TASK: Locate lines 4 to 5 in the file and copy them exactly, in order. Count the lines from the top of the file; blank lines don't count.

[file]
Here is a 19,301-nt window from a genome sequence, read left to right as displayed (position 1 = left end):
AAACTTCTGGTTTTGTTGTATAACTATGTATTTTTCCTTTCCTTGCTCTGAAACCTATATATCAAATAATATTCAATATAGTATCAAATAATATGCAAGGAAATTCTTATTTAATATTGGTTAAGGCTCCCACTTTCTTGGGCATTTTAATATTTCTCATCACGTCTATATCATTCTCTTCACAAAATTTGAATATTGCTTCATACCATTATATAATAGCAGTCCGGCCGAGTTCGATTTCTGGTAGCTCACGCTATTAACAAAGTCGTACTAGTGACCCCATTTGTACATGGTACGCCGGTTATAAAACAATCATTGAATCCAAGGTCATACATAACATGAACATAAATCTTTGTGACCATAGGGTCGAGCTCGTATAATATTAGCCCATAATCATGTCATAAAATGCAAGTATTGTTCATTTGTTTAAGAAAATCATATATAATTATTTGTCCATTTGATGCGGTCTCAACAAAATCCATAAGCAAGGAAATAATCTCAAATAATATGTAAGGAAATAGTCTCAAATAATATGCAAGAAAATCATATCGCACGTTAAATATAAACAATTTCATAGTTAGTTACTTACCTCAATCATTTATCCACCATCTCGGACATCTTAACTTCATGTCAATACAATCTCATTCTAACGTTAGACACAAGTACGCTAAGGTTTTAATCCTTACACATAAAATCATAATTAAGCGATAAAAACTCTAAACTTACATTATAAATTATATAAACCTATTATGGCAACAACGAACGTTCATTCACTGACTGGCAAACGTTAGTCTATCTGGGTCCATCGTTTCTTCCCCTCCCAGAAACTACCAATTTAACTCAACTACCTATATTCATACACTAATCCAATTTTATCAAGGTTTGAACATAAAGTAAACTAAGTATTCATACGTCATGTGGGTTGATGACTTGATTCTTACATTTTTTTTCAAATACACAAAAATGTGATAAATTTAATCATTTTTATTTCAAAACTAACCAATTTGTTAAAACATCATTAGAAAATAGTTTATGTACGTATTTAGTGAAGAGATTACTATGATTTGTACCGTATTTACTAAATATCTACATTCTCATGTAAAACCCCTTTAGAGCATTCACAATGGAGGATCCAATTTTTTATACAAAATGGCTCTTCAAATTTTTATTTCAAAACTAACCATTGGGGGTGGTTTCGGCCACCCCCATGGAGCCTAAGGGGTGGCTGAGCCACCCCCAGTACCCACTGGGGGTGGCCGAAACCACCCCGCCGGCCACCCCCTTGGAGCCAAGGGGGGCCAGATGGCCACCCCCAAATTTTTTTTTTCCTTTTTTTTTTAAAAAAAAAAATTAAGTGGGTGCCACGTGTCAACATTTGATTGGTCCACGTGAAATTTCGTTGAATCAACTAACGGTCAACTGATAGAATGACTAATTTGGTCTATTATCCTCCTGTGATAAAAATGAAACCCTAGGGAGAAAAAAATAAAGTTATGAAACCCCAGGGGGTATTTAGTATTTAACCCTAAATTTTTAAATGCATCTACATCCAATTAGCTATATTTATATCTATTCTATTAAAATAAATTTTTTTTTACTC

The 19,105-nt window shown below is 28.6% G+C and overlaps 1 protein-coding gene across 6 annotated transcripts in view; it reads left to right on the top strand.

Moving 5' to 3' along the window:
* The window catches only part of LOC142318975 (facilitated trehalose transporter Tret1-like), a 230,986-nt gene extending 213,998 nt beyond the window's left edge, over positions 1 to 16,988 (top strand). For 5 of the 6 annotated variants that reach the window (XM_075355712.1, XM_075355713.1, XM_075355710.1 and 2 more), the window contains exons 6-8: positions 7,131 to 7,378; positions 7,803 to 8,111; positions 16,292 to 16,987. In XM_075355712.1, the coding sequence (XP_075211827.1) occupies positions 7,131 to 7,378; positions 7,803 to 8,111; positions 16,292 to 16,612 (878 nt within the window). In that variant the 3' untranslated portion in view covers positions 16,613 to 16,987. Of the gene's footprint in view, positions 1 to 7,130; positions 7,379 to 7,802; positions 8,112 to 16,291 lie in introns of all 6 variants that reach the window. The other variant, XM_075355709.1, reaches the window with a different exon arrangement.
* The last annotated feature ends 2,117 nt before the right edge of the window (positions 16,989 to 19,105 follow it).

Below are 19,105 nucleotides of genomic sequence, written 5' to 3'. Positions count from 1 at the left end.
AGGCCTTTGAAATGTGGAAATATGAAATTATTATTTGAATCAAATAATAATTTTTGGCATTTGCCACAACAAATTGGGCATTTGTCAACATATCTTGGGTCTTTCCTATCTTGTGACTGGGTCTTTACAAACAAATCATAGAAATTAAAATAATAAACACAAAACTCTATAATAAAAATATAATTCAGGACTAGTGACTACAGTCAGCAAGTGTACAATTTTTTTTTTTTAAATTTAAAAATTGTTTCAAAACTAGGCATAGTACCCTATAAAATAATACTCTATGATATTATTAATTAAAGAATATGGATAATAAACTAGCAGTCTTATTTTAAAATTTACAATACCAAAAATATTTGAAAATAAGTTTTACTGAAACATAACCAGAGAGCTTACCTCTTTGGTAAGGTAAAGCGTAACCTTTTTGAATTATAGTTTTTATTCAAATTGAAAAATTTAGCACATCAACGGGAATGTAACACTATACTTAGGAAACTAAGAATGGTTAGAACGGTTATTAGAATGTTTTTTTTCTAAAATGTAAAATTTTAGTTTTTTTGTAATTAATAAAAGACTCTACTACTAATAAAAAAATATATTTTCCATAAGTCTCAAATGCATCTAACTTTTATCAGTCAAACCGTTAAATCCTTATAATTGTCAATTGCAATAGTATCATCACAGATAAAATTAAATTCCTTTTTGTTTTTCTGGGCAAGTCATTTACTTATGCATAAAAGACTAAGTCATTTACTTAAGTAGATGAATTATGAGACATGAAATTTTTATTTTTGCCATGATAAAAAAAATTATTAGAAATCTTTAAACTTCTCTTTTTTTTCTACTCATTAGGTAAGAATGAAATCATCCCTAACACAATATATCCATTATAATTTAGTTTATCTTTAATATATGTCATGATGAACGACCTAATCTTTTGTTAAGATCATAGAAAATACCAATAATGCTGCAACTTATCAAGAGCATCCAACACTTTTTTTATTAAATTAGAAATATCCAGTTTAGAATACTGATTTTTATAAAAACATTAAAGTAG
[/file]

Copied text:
Moving 5' to 3' along the window:
* The window catches only part of LOC142318975 (facilitated trehalose transporter Tret1-like), a 230,986-nt gene extending 213,998 nt beyond the window's left edge, over positions 1 to 16,988 (top strand). For 5 of the 6 annotated variants that reach the window (XM_075355712.1, XM_075355713.1, XM_075355710.1 and 2 more), the window contains exons 6-8: positions 7,131 to 7,378; positions 7,803 to 8,111; positions 16,292 to 16,987. In XM_075355712.1, the coding sequence (XP_075211827.1) occupies positions 7,131 to 7,378; positions 7,803 to 8,111; positions 16,292 to 16,612 (878 nt within the window). In that variant the 3' untranslated portion in view covers positions 16,613 to 16,987. Of the gene's footprint in view, positions 1 to 7,130; positions 7,379 to 7,802; positions 8,112 to 16,291 lie in introns of all 6 variants that reach the window. The other variant, XM_075355709.1, reaches the window with a different exon arrangement.